Second Dead

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Chapter 6: Outside again

Daybreak found us in the foyer. We wore layered clothes, oversized, which provided adequate protection against bites. The outfits were bulky and not conducive to running. That did not matter so much today. Today, we would fight. Hell, there was no place left to run.

Susan, dressed light and in camo, peered through the sidelight window. Speed, more than protection, served her needs. She turned away from the window; bloodshot eyes showed that she’d been crying. Mom stood at the other window, pulled down her ski mask and told us to get ready.

Chris and Susan nodded. I checked the safety on my pistol and returned it to the holster. Susan and I put arrows to our bowstrings.

Theo pushed away from the wall. Tense and alert, he no longer carried his infuriating air of bored indifference. It unsettled me how he could change so drastically in an instant, very much like switching off a light.

Dad said, “Remember to--”

“Stay in formation,” Chris finished the sentence.

“And Anna--”

“Don’t use the gun unless it’s absolutely necessary,” I completed the sentence this time.

“Good,” Dad grunted. He used the same words, to deliver the same speech, every time we ventured outside.

Dad unholstered the only other pistol we possessed. He would not be outside with us. He and the twins had another job to perform. Chris went out the door, followed by Mom and Theo.

I hesitated and fought against the terror that always welled up in me before a clearing. I gulped and forced my body out the door. The fear never left of course, but I’d mastered it again. With Susan close behind, I hopped off the step and onto the porch.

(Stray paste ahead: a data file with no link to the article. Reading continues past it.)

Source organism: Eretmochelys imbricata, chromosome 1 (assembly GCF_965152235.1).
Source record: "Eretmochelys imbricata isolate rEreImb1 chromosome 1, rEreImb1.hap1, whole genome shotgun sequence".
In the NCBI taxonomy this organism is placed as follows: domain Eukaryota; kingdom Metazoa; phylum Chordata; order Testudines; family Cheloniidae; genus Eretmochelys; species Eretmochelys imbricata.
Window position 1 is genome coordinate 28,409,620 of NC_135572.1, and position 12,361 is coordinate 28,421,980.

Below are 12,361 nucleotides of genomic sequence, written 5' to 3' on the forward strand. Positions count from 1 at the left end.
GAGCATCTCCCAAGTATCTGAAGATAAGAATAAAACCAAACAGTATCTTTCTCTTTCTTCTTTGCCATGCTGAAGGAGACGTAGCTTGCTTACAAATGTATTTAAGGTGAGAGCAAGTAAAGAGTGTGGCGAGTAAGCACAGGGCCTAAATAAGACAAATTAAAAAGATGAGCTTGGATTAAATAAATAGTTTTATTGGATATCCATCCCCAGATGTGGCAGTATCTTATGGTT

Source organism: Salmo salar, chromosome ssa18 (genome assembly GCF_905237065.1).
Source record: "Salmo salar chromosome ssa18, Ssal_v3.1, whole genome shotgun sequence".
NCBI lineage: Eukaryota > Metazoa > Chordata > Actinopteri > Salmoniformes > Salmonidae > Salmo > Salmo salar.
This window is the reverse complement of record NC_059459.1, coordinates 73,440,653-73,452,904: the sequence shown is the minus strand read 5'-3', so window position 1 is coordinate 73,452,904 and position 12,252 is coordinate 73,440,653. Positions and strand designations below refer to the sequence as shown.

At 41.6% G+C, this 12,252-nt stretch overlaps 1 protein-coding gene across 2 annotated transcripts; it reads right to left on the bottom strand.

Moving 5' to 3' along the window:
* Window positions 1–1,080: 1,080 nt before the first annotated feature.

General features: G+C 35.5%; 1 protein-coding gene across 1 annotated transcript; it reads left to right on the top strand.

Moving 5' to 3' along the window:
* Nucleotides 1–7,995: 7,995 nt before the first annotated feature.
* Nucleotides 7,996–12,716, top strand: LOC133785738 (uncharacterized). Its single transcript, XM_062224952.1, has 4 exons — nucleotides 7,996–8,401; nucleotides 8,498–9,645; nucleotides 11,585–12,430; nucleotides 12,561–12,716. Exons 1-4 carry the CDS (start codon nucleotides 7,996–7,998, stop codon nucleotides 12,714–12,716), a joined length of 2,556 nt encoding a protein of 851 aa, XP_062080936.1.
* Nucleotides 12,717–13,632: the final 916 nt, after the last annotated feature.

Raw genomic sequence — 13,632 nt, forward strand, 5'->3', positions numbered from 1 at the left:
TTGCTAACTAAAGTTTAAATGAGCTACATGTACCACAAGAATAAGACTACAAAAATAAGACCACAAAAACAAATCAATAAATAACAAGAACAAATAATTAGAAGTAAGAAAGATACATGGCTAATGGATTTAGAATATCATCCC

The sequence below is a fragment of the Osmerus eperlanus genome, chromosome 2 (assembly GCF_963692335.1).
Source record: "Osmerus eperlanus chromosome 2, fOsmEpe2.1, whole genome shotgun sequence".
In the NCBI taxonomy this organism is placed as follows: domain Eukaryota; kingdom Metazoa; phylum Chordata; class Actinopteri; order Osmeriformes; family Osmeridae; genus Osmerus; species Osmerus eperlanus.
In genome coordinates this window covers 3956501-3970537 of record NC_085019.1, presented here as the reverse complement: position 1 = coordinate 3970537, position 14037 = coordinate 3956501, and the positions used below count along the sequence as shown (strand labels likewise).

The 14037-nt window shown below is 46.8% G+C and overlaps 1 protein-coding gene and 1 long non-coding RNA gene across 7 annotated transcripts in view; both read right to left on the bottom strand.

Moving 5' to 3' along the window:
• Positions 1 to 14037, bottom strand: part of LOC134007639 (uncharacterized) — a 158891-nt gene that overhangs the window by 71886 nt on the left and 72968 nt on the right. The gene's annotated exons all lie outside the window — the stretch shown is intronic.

Dad closed the door. I moved past the moaner tied to the tree and couldn’t help but think he’d seen better days. He wasn’t looking quite himself.

Memories of Calvin, the man, washed over me. This feeling, a fire deep inside, burned in me whenever we prepared to take on moaners. The realization that for every beast we offed today we could save someone’s life made going after them easier.

Two moaners stood in our driveway. Adrenaline burned through my veins. My heart pounded. A wild fever displaced my fear. Grim exhilaration gripped me. Why not? Here I stood in the morning light with the wind in my clean hair. I was free, I was strong, and against all odds, still very much alive. My gaze alighted on a moaner near Calvin’s house.

“Happy birthday,” Susan whispered. She let loose an arrow and took down the moaner.

Fuck, I’m seventeen.

“Woo hoo,” I hissed and rushed toward the driveway to fall in behind the others.

We formed up and went after the two moaners on the driveway. Theo struck first. He crashed his modified bat down onto the moaner closest him. The beast’s skull caved in and the moaner crumpled to the ground. Theo lifted his bat and drove down with the end cap. The bat, his weapon of choice for moaner hunting, had a four-inch long nail in the head.

Chris thrust his rebar spear through his victim and kicked the limp body from his weapon long before gravity pulled the gruesome corpse to the ground. Ten stiffs later, we were in the backyard.

“It’s clear,” Susan said and sprinted toward her tree.

Our fighting formation was Dad’s brainchild. He wanted five people to make up the battle group. Available fighters lacked so we made do with four. The sniper, which happened to be me, directed the squad to its target. I took my guidance from Susan, high up on her perch. The sniper thinned the herd on approach if that proved to be necessary.

Left, center, right, the pokers stayed in formation and did not attempt to take down moaners not in front of their assigned position. The last thing we needed would be to injure someone with a misplaced strike. Should one poker have more than they could handle, the sniper stepped in and lent a hand. Do your job and trust the rest to do theirs; this we trained for daily.

Even without the fifth person, we could take down groups of up to six moaners without serious trouble. Top priority was to prevent herding. Engage the beasts in small numbers and the job proved relatively easy, if unpleasant.

“That’s it,” Chris said.

I gazed around. I eyed Susan in the tree house. She had her back to us. A good sign.

“What a mess,” Theo marveled.

Fence fragments lay all about. Few sections remained intact. The posts still stood at least. Select stretches of fence, which survived the destruction, stood like silent sentinels over the wreckage.

“One more time,” Mom said. She led us down the hill and between our house and Calvin’s.

We did a thorough sweep back into our front yard with its still erect enclosure. Dad peered between the cracks of the boarded up front window. I flashed thumbs up when I walked by.